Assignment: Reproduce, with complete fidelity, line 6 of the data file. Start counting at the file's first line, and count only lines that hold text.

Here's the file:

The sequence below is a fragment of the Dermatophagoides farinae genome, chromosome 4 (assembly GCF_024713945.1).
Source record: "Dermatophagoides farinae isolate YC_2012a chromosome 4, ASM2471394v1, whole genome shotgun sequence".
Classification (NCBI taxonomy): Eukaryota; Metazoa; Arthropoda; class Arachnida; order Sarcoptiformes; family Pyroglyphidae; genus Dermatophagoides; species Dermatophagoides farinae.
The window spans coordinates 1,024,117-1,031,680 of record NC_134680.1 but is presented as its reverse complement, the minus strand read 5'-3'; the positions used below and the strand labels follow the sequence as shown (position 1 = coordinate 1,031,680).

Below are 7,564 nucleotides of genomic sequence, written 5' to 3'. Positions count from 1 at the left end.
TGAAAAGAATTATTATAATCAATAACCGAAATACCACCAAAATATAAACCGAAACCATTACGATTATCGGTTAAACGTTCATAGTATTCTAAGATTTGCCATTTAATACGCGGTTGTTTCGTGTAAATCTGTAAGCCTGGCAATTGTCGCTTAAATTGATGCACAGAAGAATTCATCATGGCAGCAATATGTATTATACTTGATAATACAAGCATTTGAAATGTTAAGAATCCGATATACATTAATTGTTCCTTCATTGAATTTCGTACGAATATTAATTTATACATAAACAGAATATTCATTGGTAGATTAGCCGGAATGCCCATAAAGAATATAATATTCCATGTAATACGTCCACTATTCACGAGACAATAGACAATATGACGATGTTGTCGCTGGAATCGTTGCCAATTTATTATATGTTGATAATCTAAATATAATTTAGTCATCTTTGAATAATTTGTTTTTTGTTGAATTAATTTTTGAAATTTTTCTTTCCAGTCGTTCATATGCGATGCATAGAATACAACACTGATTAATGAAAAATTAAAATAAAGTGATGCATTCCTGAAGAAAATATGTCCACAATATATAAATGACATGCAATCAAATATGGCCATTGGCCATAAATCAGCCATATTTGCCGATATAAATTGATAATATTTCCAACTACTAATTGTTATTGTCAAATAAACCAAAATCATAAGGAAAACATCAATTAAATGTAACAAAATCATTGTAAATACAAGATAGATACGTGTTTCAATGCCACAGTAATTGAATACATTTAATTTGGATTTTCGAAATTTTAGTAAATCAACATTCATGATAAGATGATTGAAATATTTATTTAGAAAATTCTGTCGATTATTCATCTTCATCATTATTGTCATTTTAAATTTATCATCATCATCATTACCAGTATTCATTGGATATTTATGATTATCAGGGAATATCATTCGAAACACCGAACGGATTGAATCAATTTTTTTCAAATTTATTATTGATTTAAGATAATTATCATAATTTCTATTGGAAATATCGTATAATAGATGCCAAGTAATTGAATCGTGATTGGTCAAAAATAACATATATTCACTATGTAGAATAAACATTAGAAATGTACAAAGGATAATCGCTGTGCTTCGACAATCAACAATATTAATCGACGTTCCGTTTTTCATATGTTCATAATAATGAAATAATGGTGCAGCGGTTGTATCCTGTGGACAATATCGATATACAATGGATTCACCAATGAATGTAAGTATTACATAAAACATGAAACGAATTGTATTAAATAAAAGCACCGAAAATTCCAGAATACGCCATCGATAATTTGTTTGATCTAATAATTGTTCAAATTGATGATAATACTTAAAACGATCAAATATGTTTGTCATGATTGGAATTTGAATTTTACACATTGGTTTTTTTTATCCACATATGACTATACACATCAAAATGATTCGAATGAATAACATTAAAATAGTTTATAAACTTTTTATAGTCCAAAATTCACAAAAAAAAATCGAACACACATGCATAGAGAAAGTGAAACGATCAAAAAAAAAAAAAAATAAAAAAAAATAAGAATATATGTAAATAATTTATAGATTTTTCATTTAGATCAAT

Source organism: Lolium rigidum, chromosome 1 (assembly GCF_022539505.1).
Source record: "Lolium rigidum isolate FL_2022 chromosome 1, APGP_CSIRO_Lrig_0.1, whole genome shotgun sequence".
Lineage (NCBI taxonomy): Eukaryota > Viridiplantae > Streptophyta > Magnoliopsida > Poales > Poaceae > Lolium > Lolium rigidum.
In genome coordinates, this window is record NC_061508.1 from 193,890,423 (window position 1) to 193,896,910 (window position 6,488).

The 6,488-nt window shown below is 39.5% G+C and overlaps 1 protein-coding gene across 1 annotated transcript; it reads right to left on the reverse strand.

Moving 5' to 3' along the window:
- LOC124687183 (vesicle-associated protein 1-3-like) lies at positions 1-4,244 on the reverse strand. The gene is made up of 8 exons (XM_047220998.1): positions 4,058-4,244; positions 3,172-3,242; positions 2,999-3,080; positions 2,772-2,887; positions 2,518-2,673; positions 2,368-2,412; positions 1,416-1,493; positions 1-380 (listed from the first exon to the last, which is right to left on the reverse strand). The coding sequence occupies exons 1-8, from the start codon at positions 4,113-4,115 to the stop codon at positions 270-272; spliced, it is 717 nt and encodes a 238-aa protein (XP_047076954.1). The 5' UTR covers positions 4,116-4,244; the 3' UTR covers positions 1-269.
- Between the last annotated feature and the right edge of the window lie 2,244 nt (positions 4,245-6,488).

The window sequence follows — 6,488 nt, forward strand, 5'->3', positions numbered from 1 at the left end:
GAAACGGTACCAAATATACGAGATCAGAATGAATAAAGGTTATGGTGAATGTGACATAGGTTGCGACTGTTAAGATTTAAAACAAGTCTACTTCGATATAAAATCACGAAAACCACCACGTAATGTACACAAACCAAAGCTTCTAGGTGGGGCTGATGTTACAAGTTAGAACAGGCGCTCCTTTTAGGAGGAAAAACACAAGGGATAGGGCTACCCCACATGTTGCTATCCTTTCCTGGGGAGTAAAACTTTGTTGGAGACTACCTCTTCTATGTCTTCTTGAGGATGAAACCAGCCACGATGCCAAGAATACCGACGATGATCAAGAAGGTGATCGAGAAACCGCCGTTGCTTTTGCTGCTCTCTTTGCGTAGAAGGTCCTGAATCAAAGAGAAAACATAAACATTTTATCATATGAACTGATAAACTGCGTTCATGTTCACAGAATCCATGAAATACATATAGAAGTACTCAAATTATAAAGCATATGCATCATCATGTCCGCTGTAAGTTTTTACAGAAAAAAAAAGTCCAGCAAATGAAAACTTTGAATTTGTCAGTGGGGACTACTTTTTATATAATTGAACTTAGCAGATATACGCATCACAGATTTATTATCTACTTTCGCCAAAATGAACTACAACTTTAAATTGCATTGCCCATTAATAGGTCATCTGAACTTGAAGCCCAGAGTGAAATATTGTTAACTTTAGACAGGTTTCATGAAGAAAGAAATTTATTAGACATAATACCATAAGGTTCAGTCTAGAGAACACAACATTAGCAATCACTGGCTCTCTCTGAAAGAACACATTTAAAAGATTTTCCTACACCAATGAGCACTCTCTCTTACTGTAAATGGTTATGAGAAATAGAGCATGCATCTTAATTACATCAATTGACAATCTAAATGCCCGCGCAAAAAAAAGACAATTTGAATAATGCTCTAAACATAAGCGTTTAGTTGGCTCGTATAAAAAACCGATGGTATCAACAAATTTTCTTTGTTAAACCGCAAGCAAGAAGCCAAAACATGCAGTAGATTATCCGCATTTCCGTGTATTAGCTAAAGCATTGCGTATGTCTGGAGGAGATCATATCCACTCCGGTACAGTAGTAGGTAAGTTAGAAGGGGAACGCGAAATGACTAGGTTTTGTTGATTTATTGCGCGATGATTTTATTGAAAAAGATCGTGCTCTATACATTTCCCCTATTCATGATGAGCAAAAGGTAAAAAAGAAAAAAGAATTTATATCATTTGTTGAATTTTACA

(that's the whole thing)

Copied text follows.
TGAAAAGAATTATTATAATCAATAACCGAAATACCACCAAAATATAAACCGAAACCATTACGATTATCGGTTAAACGTTCATAGTATTCTAAGATTTGCCATTTAATACGCGGTTGTTTCGTGTAAATCTGTAAGCCTGGCAATTGTCGCTTAAATTGATGCACAGAAGAATTCATCATGGCAGCAATATGTATTATACTTGATAATACAAGCATTTGAAATGTTAAGAATCCGATATACATTAATTGTTCCTTCATTGAATTTCGTACGAATATTAATTTATACATAAACAGAATATTCATTGGTAGATTAGCCGGAATGCCCATAAAGAATATAATATTCCATGTAATACGTCCACTATTCACGAGACAATAGACAATATGACGATGTTGTCGCTGGAATCGTTGCCAATTTATTATATGTTGATAATCTAAATATAATTTAGTCATCTTTGAATAATTTGTTTTTTGTTGAATTAATTTTTGAAATTTTTCTTTCCAGTCGTTCATATGCGATGCATAGAATACAACACTGATTAATGAAAAATTAAAATAAAGTGATGCATTCCTGAAGAAAATATGTCCACAATATATAAATGACATGCAATCAAATATGGCCATTGGCCATAAATCAGCCATATTTGCCGATATAAATTGATAATATTTCCAACTACTAATTGTTATTGTCAAATAAACCAAAATCATAAGGAAAACATCAATTAAATGTAACAAAATCATTGTAAATACAAGATAGATACGTGTTTCAATGCCACAGTAATTGAATACATTTAATTTGGATTTTCGAAATTTTAGTAAATCAACATTCATGATAAGATGATTGAAATATTTATTTAGAAAATTCTGTCGATTATTCATCTTCATCATTATTGTCATTTTAAATTTATCATCATCATCATTACCAGTATTCATTGGATATTTATGATTATCAGGGAATATCATTCGAAACACCGAACGGATTGAATCAATTTTTTTCAAATTTATTATTGATTTAAGATAATTATCATAATTTCTATTGGAAATATCGTATAATAGATGCCAAGTAATTGAATCGTGATTGGTCAAAAATAACATATATTCACTATGTAGAATAAACATTAGAAATGTACAAAGGATAATCGCTGTGCTTCGACAATCAACAATATTAATCGACGTTCCGTTTTTCATATGTTCATAATAATGAAATAATGGTGCAGCGGTTGTATCCTGTGGACAATATCGATATACAATGGATTCACCAATGAATGTAAGTATTACATAAAACATGAAACGAATTGTATTAAATAAAAGCACCGAAAATTCCAGAATACGCCATCGATAATTTGTTTGATCTAATAATTGTTCAAATTGATGATAATACTTAAAACGATCAAATATGTTTGTCATGATTGGAATTTGAATTTTACACATTGGTTTTTTTTATCCACATATGACTATACACATCAAAATGATTCGAATGAATAACATTAAAATAGTTTATAAACTTTTTATAGTCCAAAATTCACAAAAAAAAATCGAACACACATGCATAGAGAAAGTGAAACGATCAAAAAAAAAAAAAAATAAAAAAAAATAAGAATATATGTAAATAATTTATAGATTTTTCATTTAGATCAAT